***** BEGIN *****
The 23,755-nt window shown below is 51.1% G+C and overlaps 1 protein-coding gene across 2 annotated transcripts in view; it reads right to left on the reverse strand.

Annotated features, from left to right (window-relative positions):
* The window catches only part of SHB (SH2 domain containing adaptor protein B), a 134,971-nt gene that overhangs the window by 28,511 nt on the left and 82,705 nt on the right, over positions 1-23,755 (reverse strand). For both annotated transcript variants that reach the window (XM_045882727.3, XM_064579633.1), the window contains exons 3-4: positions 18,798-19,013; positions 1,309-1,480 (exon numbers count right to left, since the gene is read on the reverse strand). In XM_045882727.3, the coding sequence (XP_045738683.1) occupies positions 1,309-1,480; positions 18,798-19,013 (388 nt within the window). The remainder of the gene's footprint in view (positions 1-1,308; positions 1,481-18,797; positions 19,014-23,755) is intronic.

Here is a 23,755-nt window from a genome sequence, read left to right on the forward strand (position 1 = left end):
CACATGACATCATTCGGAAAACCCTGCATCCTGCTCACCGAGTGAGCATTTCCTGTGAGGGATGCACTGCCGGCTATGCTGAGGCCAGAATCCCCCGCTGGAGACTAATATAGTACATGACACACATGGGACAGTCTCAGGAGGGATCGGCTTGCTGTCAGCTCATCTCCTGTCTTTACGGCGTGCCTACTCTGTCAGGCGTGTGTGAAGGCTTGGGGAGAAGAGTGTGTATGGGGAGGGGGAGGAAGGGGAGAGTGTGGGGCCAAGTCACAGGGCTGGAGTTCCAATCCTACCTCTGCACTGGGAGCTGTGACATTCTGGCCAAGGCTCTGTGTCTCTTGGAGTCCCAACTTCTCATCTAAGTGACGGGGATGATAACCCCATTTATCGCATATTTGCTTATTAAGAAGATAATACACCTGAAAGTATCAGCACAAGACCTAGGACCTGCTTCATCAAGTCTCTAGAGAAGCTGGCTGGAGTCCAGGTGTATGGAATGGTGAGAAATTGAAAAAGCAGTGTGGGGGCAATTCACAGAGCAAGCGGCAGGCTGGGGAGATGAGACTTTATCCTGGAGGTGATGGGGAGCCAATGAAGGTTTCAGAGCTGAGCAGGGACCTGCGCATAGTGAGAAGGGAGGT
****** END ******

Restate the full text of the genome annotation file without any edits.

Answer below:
The 23,755-nt window shown below is 51.1% G+C and overlaps 1 protein-coding gene across 2 annotated transcripts in view; it reads right to left on the reverse strand.

Annotated features, from left to right (window-relative positions):
* The window catches only part of SHB (SH2 domain containing adaptor protein B), a 134,971-nt gene that overhangs the window by 28,511 nt on the left and 82,705 nt on the right, over positions 1-23,755 (reverse strand). For both annotated transcript variants that reach the window (XM_045882727.3, XM_064579633.1), the window contains exons 3-4: positions 18,798-19,013; positions 1,309-1,480 (exon numbers count right to left, since the gene is read on the reverse strand). In XM_045882727.3, the coding sequence (XP_045738683.1) occupies positions 1,309-1,480; positions 18,798-19,013 (388 nt within the window). The remainder of the gene's footprint in view (positions 1-1,308; positions 1,481-18,797; positions 19,014-23,755) is intronic.

Here is a 23,755-nt window from a genome sequence, read left to right on the forward strand (position 1 = left end):
CACATGACATCATTCGGAAAACCCTGCATCCTGCTCACCGAGTGAGCATTTCCTGTGAGGGATGCACTGCCGGCTATGCTGAGGCCAGAATCCCCCGCTGGAGACTAATATAGTACATGACACACATGGGACAGTCTCAGGAGGGATCGGCTTGCTGTCAGCTCATCTCCTGTCTTTACGGCGTGCCTACTCTGTCAGGCGTGTGTGAAGGCTTGGGGAGAAGAGTGTGTATGGGGAGGGGGAGGAAGGGGAGAGTGTGGGGCCAAGTCACAGGGCTGGAGTTCCAATCCTACCTCTGCACTGGGAGCTGTGACATTCTGGCCAAGGCTCTGTGTCTCTTGGAGTCCCAACTTCTCATCTAAGTGACGGGGATGATAACCCCATTTATCGCATATTTGCTTATTAAGAAGATAATACACCTGAAAGTATCAGCACAAGACCTAGGACCTGCTTCATCAAGTCTCTAGAGAAGCTGGCTGGAGTCCAGGTGTATGGAATGGTGAGAAATTGAAAAAGCAGTGTGGGGGCAATTCACAGAGCAAGCGGCAGGCTGGGGAGATGAGACTTTATCCTGGAGGTGATGGGGAGCCAATGAAGGTTTCAGAGCTGAGCAGGGACCTGCGCATAGTGAGAAGGGAGGT